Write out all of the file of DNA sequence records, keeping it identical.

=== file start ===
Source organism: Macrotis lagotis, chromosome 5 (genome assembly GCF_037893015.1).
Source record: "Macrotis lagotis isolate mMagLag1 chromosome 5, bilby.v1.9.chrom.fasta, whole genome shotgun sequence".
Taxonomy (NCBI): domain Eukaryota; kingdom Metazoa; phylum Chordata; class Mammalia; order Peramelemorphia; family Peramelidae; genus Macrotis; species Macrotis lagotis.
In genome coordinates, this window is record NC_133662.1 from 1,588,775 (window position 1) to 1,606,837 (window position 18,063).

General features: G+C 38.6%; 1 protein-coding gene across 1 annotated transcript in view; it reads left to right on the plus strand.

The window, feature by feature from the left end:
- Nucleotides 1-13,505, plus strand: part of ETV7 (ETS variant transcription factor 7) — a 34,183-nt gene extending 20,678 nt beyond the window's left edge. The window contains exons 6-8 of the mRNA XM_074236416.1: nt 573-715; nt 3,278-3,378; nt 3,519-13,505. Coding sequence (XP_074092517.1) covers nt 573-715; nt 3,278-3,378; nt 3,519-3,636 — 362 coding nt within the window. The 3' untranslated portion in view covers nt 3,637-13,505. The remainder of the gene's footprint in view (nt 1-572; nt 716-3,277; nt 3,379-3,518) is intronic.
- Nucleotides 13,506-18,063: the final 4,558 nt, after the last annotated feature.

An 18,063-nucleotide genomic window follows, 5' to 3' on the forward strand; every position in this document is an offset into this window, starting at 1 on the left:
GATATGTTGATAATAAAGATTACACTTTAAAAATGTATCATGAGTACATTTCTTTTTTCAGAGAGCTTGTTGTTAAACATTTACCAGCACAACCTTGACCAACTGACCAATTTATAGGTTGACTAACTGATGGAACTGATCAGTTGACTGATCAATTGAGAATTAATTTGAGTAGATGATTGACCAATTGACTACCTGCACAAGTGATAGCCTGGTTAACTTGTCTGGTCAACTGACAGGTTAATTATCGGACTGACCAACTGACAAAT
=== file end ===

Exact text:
Source organism: Macrotis lagotis, chromosome 5 (genome assembly GCF_037893015.1).
Source record: "Macrotis lagotis isolate mMagLag1 chromosome 5, bilby.v1.9.chrom.fasta, whole genome shotgun sequence".
Taxonomy (NCBI): domain Eukaryota; kingdom Metazoa; phylum Chordata; class Mammalia; order Peramelemorphia; family Peramelidae; genus Macrotis; species Macrotis lagotis.
In genome coordinates, this window is record NC_133662.1 from 1,588,775 (window position 1) to 1,606,837 (window position 18,063).

General features: G+C 38.6%; 1 protein-coding gene across 1 annotated transcript in view; it reads left to right on the plus strand.

The window, feature by feature from the left end:
- Nucleotides 1-13,505, plus strand: part of ETV7 (ETS variant transcription factor 7) — a 34,183-nt gene extending 20,678 nt beyond the window's left edge. The window contains exons 6-8 of the mRNA XM_074236416.1: nt 573-715; nt 3,278-3,378; nt 3,519-13,505. Coding sequence (XP_074092517.1) covers nt 573-715; nt 3,278-3,378; nt 3,519-3,636 — 362 coding nt within the window. The 3' untranslated portion in view covers nt 3,637-13,505. The remainder of the gene's footprint in view (nt 1-572; nt 716-3,277; nt 3,379-3,518) is intronic.
- Nucleotides 13,506-18,063: the final 4,558 nt, after the last annotated feature.

An 18,063-nucleotide genomic window follows, 5' to 3' on the forward strand; every position in this document is an offset into this window, starting at 1 on the left:
GATATGTTGATAATAAAGATTACACTTTAAAAATGTATCATGAGTACATTTCTTTTTTCAGAGAGCTTGTTGTTAAACATTTACCAGCACAACCTTGACCAACTGACCAATTTATAGGTTGACTAACTGATGGAACTGATCAGTTGACTGATCAATTGAGAATTAATTTGAGTAGATGATTGACCAATTGACTACCTGCACAAGTGATAGCCTGGTTAACTTGTCTGGTCAACTGACAGGTTAATTATCGGACTGACCAACTGACAAAT